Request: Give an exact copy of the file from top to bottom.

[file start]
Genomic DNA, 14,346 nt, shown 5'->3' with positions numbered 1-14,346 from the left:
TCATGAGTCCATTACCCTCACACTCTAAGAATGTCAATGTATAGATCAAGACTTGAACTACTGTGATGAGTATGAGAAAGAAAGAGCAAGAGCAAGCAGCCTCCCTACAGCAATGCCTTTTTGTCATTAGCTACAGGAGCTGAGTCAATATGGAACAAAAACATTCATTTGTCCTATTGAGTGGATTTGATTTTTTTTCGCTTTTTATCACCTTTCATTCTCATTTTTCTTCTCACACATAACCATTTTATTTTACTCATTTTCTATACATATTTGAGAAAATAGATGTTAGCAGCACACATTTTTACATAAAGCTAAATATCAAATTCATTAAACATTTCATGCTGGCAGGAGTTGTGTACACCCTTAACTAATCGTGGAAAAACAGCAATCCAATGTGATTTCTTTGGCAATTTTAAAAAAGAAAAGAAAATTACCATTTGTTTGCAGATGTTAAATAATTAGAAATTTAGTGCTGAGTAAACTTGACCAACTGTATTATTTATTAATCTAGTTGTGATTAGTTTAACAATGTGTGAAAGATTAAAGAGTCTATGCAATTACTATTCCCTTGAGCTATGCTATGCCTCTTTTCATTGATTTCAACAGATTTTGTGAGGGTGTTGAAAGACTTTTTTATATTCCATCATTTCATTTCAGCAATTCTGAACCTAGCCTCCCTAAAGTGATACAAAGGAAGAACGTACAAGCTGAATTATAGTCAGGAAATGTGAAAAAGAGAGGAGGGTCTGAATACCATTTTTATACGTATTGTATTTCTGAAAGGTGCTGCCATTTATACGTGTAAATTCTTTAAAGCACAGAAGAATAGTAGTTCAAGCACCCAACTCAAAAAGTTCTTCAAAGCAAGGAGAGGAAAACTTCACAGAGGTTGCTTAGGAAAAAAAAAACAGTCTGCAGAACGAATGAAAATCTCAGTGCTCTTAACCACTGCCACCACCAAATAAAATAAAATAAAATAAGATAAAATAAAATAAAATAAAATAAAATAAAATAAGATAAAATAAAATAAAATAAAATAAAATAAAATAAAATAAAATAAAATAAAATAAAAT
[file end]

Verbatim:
Genomic DNA, 14,346 nt, shown 5'->3' with positions numbered 1-14,346 from the left:
TCATGAGTCCATTACCCTCACACTCTAAGAATGTCAATGTATAGATCAAGACTTGAACTACTGTGATGAGTATGAGAAAGAAAGAGCAAGAGCAAGCAGCCTCCCTACAGCAATGCCTTTTTGTCATTAGCTACAGGAGCTGAGTCAATATGGAACAAAAACATTCATTTGTCCTATTGAGTGGATTTGATTTTTTTTCGCTTTTTATCACCTTTCATTCTCATTTTTCTTCTCACACATAACCATTTTATTTTACTCATTTTCTATACATATTTGAGAAAATAGATGTTAGCAGCACACATTTTTACATAAAGCTAAATATCAAATTCATTAAACATTTCATGCTGGCAGGAGTTGTGTACACCCTTAACTAATCGTGGAAAAACAGCAATCCAATGTGATTTCTTTGGCAATTTTAAAAAAGAAAAGAAAATTACCATTTGTTTGCAGATGTTAAATAATTAGAAATTTAGTGCTGAGTAAACTTGACCAACTGTATTATTTATTAATCTAGTTGTGATTAGTTTAACAATGTGTGAAAGATTAAAGAGTCTATGCAATTACTATTCCCTTGAGCTATGCTATGCCTCTTTTCATTGATTTCAACAGATTTTGTGAGGGTGTTGAAAGACTTTTTTATATTCCATCATTTCATTTCAGCAATTCTGAACCTAGCCTCCCTAAAGTGATACAAAGGAAGAACGTACAAGCTGAATTATAGTCAGGAAATGTGAAAAAGAGAGGAGGGTCTGAATACCATTTTTATACGTATTGTATTTCTGAAAGGTGCTGCCATTTATACGTGTAAATTCTTTAAAGCACAGAAGAATAGTAGTTCAAGCACCCAACTCAAAAAGTTCTTCAAAGCAAGGAGAGGAAAACTTCACAGAGGTTGCTTAGGAAAAAAAAAACAGTCTGCAGAACGAATGAAAATCTCAGTGCTCTTAACCACTGCCACCACCAAATAAAATAAAATAAAATAAGATAAAATAAAATAAAATAAAATAAAATAAAATAAGATAAAATAAAATAAAATAAAATAAAATAAAATAAAATAAAATAAAATAAAATAAAAT